The Bush administration has a strategy for victory in Iraq. The president says so, and sure enough, there's a document with a red, white and blue cover that says "National Strategy for Victory in Iraq" right there on the front.
Inside the report -- and on the ground in Iraq -- it's a different story.
In a new report, the Government Accountability Office says the president's national strategy fails to provide "a clear roadmap for achieving victory in Iraq." The core problem identified by the GAO: bad assumptions by the Bush administration.
"First, the original plan assumed a permissive security environment, which never materialized," the GAO says. "An active and increasingly lethal insurgency undermined the development of effective Iraqi governmental institutions and delayed plans for an early transfer of security responsibilities to the Iraqis."
"Second," the GAO continues, "the United States assumed that its U.S.-funded reconstruction activities would help restore Iraq's essential services -- oil production, electricity generation, and water treatment -- to prewar levels. However, U.S. efforts to achieve this goal have been hindered by security, management and maintenance challenges that undermine efforts to improve the lives of the Iraqi people ..."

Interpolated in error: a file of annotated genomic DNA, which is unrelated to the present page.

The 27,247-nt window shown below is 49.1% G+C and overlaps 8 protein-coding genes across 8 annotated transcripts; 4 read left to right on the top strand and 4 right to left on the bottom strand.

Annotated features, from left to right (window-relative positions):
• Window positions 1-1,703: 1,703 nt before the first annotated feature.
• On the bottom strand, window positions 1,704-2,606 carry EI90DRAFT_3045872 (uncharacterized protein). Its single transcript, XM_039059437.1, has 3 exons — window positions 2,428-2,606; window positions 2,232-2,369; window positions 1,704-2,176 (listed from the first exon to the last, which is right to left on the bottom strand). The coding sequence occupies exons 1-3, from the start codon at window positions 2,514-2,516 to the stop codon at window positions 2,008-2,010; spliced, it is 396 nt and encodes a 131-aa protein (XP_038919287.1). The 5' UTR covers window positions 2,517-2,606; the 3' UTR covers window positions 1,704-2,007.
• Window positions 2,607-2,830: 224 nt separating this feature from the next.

"Third, the strategy assumes that the Iraqi government and international community will help finance Iraq's development needs. However, Iraq has limited resources to contribute to its own reconstruction, and while the international community has offered some assistance, Iraq's estimated reconstruction needs vastly exceed what has been offered to date."
"As a result," the GAO concludes, "it is unclear how the United States will achieve its desired end-state in Iraq given these significant changes in the underlying assumptions."